Climate Scientists Chained Themselves To A Downtown Bank's Doors In An Act Of Peaceful Protest. Police In Riot Gear Shut It Down
On an unseasonably warm day, a couple of days after the United Nations released an alarming report on the state of the global climate emergency, a few scientists and a small group of climate activists gathered in Pershing Square in downtown L.A. to demand faster action to address the crisis.
At half past noon on Wednesday, a climate scientist, physicist, science teacher and engineer, along with a handful of activists, walked briskly to the JP Morgan Chase building, a few blocks away at 7th and Figueroa Streets.
The four men — climate scientist Peter Kalmus, science educator Allan Chornak, physicist Greg Spooner and engineer Eric Gill — donned white lab coats and chained themselves to the bank’s front doors in protest of the bank’s investments in coal, oil and gas projects. They chose JP Morgan Chase because the bank has funded more new fossil fuel projects than any other bank, according to a report by a group of NGOs.
The other climate activists soon joined the scientists, marching and chanting while holding up signs reading “Chase fuels the crisis” and “1.5° is dead! Climate revolution now!”
By early evening, that small, peaceful protest ended with scores of police officers in riot gear, a crowd of spectators, and four arrests.
Peter Kalmus, a climate scientist with UCLA’s Joint Institute for Regional Earth System Science & Engineering, spearheaded the demonstration, part of a global group of scientists called Scientist Rebellion doing acts of civil disobedience to demand the end of the fossil fuel era.
That’s in light of the United Nations’ latest report, which made clear that for a livable future, fossil fuels need to be phased out much more rapidly than the current pace. To achieve a best-case scenario, greenhouse gas emissions need to be halved by 2030, the report said. The first of such reports was published in 1990.
“The scientists of the world have been being ignored and it’s got to stop,” said Kalmus while chained to the bank’s doors. His voice broke and tears came to his eyes as he spoke about the harrowing future his young sons face if planet-heating emissions aren’t significantly curbed within the next eight years.
“We’re gonna lose everything,” he said.
The new United Nations report, compiled by more than 230 of the world’s top climate scientists, says the world is currently on track to hit 3° Celsius of global heating by the end of the century. Scientists says that much of a rise would be catastrophic — most of the world’s coastlines would be submerged by rising seas, deadly heat and fires would become far worse and food insecurity and migration would dramatically increase.
In the last century, the burning of fossil fuels has already caused the earth to heat up by more than 1°C.
Even if we limit warming to 1.5 degrees C, places like Long Beach and Huntington Beach will still experience significant coastal flooding, likely before the end of the century.
If global temperatures end up rising above 2.0 degrees C, we’ll see even bigger and hotter fires across the county, particularly in the San Gabriel Mountains.
Places like Lancaster and Santa Clarita could see average summer temperatures, already about 100 degrees F, rise by as much as six degrees.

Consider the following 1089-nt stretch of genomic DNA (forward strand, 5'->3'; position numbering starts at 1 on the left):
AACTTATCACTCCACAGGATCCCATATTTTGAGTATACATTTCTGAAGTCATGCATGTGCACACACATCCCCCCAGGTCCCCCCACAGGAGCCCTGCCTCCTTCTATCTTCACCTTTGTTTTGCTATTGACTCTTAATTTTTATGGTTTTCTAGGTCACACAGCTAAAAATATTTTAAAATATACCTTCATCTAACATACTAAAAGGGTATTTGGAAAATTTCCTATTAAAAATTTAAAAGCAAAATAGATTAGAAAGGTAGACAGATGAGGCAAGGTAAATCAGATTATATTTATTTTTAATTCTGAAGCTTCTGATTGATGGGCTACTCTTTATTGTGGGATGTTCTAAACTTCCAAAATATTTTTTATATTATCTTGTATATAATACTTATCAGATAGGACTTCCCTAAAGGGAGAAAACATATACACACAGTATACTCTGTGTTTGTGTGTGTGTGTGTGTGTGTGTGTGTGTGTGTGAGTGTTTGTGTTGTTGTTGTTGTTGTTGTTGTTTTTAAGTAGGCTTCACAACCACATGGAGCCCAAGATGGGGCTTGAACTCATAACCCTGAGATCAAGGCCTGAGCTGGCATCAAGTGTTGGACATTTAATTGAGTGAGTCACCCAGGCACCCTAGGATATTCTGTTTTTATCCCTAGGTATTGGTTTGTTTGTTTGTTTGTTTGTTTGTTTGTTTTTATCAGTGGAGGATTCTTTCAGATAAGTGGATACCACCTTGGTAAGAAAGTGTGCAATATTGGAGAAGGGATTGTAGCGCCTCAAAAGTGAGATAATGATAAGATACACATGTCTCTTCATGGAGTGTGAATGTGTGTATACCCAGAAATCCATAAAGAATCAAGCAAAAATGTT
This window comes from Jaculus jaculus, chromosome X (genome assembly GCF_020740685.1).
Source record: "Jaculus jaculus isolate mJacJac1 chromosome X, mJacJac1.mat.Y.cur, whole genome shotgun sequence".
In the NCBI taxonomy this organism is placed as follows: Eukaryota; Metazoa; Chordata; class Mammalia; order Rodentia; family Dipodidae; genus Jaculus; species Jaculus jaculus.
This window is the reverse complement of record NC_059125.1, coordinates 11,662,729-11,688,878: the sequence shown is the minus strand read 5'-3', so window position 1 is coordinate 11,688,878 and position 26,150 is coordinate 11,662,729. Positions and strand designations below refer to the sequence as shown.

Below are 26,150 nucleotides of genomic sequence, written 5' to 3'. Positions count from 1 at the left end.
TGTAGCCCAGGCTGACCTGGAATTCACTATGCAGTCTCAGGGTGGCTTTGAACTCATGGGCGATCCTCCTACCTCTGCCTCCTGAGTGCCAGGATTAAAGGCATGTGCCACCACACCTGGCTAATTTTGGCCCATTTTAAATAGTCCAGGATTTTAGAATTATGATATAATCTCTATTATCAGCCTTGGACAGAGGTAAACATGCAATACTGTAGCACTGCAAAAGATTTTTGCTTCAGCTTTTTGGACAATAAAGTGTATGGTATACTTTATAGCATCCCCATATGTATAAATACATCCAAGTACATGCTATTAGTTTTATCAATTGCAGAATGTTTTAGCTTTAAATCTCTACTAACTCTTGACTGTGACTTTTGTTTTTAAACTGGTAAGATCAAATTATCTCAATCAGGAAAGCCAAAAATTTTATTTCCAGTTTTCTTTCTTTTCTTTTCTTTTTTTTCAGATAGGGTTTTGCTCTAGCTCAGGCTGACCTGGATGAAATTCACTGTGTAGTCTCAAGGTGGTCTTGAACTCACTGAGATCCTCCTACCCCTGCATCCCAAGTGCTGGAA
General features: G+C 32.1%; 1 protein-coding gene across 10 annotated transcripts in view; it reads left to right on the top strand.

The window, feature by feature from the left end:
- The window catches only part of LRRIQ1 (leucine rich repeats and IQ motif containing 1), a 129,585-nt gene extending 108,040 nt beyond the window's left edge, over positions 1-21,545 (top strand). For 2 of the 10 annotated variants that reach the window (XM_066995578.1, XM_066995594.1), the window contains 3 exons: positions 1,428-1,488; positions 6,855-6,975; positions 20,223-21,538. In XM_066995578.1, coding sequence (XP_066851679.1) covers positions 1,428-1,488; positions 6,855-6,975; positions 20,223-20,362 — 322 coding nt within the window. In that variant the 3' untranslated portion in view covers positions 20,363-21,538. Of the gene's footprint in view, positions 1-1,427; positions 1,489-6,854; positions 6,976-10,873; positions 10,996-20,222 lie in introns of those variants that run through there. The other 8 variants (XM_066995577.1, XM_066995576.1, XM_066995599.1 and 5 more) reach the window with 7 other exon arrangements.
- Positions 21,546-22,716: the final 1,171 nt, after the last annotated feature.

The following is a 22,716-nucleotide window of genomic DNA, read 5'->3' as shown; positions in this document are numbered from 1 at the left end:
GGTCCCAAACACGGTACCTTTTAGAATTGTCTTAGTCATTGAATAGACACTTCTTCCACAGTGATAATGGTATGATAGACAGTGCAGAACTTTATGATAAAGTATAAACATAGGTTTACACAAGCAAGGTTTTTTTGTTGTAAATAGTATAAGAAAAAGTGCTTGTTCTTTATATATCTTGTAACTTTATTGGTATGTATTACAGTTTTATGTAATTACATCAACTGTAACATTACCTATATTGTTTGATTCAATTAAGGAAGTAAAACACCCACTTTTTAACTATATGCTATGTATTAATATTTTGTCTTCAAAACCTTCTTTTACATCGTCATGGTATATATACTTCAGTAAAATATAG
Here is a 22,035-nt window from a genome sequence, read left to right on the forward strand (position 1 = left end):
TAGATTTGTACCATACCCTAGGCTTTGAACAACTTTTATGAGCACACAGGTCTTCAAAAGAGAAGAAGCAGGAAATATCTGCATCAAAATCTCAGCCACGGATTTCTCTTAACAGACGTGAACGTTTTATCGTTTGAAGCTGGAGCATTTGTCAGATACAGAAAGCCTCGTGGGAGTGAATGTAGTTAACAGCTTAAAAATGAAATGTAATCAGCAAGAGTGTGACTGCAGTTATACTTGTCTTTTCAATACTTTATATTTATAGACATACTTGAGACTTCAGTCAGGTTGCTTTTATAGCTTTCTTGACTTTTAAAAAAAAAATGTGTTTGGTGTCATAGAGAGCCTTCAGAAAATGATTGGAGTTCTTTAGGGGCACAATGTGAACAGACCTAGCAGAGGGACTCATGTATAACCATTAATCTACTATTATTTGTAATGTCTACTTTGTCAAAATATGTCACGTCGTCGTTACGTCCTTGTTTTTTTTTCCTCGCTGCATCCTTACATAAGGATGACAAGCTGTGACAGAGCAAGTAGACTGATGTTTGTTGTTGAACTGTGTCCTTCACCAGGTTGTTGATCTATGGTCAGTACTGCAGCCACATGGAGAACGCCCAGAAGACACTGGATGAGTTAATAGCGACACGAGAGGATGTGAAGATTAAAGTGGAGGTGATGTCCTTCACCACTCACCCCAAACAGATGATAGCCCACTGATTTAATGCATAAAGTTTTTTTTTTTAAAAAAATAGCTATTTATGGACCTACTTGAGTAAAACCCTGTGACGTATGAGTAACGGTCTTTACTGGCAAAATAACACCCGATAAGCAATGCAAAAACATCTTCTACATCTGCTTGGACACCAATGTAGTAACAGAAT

Neighborhoods in central L.A., like Westlake and Crenshaw, will be prone to inland flooding as rainfall becomes even less common but more extreme when it does come.
“Climate activists are sometimes depicted as dangerous radicals, but the truly dangerous radicals are the countries that are increasing the production of fossil fuels,” said United Nations Secretary General Antonio Guterres when the report was released on Monday.
That’s why Kalmus and his colleagues chained themselves to the downtown Chase bank and called for a rapid divestment from fossil fuels.
“We’re not joking, we’re not lying, we’re not exaggerating,” Kalmus said. “This is so bad that we’re willing to take this risk and more and more scientists and more and more people are gonna start joining us.”
After several hours of peaceful protest, the bank decided to close for the rest of the day. They also called the police — Los Angeles Police Department officers gave Kalmus and his three colleagues the opportunity to leave voluntarily instead of being arrested, but they declined.
LAPD taped off 7th Street outside the building and parked two fire trucks and dozens of squad cars to block the road. More than 50 officers with riot gear started gathering.
“I think climate activists, especially those that risk, are doing potentially the most important work in the history of mankind,” Kalmus said as he thanked fellow protestors and awaited arrest.
At about 5 p.m., the officers declared an unlawful assembly by microphone and lined up across 7th Street, holding batons and wearing helmets. Then they slowly marched forward, clearing the small group of protestors as well as media from the scene.
Everyone went without incident as a group of spectators gathered at the caution tape line on Figueroa. Then the officers surrounded the four men, cut their chains with bolt cutters, and led them one-by-one into a police vehicle.
They were arrested and charged with misdemeanor trespassing. They were released from jail early Thursday morning.
We have requested comment from the LAPD on the police response but have yet to receive a response.